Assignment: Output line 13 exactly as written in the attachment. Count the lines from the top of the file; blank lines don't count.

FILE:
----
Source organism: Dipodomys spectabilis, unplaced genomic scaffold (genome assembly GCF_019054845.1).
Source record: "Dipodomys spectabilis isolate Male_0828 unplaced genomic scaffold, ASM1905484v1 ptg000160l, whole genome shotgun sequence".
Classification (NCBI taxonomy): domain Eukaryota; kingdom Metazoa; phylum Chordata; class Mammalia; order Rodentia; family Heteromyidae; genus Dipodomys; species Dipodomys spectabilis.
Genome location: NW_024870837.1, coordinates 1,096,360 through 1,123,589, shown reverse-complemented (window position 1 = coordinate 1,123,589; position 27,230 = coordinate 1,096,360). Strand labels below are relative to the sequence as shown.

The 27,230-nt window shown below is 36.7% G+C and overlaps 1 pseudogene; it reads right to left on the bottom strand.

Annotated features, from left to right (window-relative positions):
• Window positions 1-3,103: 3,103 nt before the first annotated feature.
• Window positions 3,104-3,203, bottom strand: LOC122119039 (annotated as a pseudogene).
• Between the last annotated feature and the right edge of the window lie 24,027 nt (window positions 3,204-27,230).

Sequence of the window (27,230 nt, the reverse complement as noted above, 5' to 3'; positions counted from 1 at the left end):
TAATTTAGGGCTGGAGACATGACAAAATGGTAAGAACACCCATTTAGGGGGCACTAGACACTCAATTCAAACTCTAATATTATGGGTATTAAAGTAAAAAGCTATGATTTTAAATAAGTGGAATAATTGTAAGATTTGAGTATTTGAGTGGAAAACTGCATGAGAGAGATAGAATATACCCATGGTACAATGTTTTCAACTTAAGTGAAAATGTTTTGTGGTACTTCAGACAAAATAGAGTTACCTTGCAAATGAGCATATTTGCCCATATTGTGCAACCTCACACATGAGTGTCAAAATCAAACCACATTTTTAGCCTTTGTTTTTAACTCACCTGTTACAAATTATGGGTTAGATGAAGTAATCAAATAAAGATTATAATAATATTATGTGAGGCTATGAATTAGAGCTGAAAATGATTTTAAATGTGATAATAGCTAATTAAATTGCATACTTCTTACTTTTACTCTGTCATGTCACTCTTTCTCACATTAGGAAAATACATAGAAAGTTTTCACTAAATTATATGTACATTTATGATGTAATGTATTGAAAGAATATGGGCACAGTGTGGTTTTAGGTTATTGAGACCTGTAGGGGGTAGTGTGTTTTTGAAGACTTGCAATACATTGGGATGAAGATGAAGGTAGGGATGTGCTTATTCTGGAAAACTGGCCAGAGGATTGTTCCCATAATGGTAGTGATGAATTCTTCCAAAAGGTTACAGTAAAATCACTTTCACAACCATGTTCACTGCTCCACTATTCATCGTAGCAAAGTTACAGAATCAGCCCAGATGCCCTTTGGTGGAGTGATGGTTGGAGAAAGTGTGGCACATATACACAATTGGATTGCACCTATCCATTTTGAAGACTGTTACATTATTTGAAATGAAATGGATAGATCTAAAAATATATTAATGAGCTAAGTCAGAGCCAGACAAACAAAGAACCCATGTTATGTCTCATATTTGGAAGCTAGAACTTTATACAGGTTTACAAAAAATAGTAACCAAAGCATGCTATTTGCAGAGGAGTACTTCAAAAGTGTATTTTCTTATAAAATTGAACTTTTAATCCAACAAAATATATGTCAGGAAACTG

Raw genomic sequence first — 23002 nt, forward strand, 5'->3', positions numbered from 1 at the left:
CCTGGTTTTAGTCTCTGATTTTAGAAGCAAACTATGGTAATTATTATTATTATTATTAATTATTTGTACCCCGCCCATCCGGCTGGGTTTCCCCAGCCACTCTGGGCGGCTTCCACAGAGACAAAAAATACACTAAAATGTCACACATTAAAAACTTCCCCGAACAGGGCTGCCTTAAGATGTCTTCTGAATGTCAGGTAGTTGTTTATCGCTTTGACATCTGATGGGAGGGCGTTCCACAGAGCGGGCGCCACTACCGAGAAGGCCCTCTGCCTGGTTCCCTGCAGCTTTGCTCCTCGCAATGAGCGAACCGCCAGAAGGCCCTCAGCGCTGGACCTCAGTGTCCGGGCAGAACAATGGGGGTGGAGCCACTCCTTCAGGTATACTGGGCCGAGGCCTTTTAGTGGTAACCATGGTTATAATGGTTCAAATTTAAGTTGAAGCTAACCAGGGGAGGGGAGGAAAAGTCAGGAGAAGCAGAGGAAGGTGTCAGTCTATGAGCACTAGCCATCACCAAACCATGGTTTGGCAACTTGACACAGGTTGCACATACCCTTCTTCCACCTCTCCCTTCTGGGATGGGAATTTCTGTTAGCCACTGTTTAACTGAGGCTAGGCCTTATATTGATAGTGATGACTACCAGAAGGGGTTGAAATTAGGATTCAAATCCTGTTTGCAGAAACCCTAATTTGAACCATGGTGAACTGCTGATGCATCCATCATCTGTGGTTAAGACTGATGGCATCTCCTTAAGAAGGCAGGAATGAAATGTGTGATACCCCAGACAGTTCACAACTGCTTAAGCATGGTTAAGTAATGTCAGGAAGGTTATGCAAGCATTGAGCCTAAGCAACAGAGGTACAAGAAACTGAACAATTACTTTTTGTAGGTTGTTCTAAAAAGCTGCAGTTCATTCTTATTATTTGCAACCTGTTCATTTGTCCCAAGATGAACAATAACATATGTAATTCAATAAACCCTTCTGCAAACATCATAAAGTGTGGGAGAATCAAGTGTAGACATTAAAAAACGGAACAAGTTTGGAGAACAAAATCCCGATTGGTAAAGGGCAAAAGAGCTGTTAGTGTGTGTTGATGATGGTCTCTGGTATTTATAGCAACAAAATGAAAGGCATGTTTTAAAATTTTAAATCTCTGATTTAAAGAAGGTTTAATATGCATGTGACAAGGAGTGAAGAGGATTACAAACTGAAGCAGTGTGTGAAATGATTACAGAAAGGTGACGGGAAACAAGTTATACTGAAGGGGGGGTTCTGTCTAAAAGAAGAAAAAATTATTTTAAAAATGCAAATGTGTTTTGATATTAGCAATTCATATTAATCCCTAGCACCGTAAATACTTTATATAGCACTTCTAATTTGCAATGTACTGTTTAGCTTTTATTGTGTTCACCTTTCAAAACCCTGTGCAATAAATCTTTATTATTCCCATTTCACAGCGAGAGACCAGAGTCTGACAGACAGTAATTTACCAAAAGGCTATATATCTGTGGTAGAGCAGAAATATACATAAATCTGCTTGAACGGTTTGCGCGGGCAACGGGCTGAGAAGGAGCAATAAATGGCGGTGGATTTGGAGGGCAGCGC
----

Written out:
CCTGGTTTTAGTCTCTGATTTTAGAAGCAAACTATGGTAATTATTATTATTATTATTAATTATTTGTACCCCGCCCATCCGGCTGGGTTTCCCCAGCCACTCTGGGCGGCTTCCACAGAGACAAAAAATACACTAAAATGTCACACATTAAAAACTTCCCCGAACAGGGCTGCCTTAAGATGTCTTCTGAATGTCAGGTAGTTGTTTATCGCTTTGACATCTGATGGGAGGGCGTTCCACAGAGCGGGCGCCACTACCGAGAAGGCCCTCTGCCTGGTTCCCTGCAGCTTTGCTCCTCGCAATGAGCGAACCGCCAGAAGGCCCTCAGCGCTGGACCTCAGTGTCCGGGCAGAACAATGGGGGTGGAGCCACTCCTTCAGGTATACTGGGCCGAGGCCTTTTAGTGGTAACCATGGTTATAATGGTTCAAATTTAAGTTGAAGCTAACCAGGGGAGGGGAGGAAAAGTCAGGAGAAGCAGAGGAAGGTGTCAGTCTATGAGCACTAGCCATCACCAAACCATGGTTTGGCAACTTGACACAGGTTGCACATACCCTTCTTCCACCTCTCCCTTCTGGGATGGGAATTTCTGTTAGCCACTGTTTAACTGAGGCTAGGCCTTATATTGATAGTGATGACTACCAGAAGGGGTTGAAATTAGGATTCAAATCCTGTTTGCAGAAACCCTAATTTGAACCATGGTGAACTGCTGATGCATCCATCATCTGTGGTTAAGACTGATGGCATCTCCTTAAGAAGGCAGGAATGAAATGTGTGATACCCCAGACAGTTCACAACTGCTTAAGCATGGTTAAGTAATGTCAGGAAGGTTATGCAAGCATTGAGCCTAAGCAACAGAGGTACAAGAAACTGAACAATTACTTTTTGTAGGTTGTTCTAAAAAGCTGCAGTTCATTCTTATTATTTGCAACCTGTTCATTTGTCCCAAGATGAACAATAACATATGTAATTCAATAAACCCTTCTGCAAACATCATAAAGTGTGGGAGAATCAAGTGTAGACATTAAAAAACGGAACAAGTTTGGAGAACAAAATCCCGATTGGTAAAGGGCAAAAGAGCTGTTAGTGTGTGTTGATGATGGTCTCTGGTATTTATAGCAACAAAATGAAAGGCATGTTTTAAAATTTTAAATCTCTGATTTAAAGAAGGTTTAATATGCATGTGACAAGGAGTGAAGAGGATTACAAACTGAAGCAGTGTGTGAAATGATTACAGAAAGGTGACGGGAAACAAGTTATACTGAAGGGGGGGTTCTGTCTAAAAGAAGAAAAAATTATTTTAAAAATGCAAATGTGTTTTGATATTAGCAATTCATATTAATCCCTAGCACCGTAAATACTTTATATAGCACTTCTAATTTGCAATGTACTGTTTAGCTTTTATTGTGTTCACCTTTCAAAACCCTGTGCAATAAATCTTTATTATTCCCATTTCACAGCGAGAGACCAGAGTCTGACAGACAGTAATTTACCAAAAGGCTATATATCTGTGGTAGAGCAGAAATATACATAAATCTGCTTGAACGGTTTGCGCGGGCAACGGGCTGAGAAGGAGCAATAAATGGCGGTGGATTTGGAGGGCAGCGC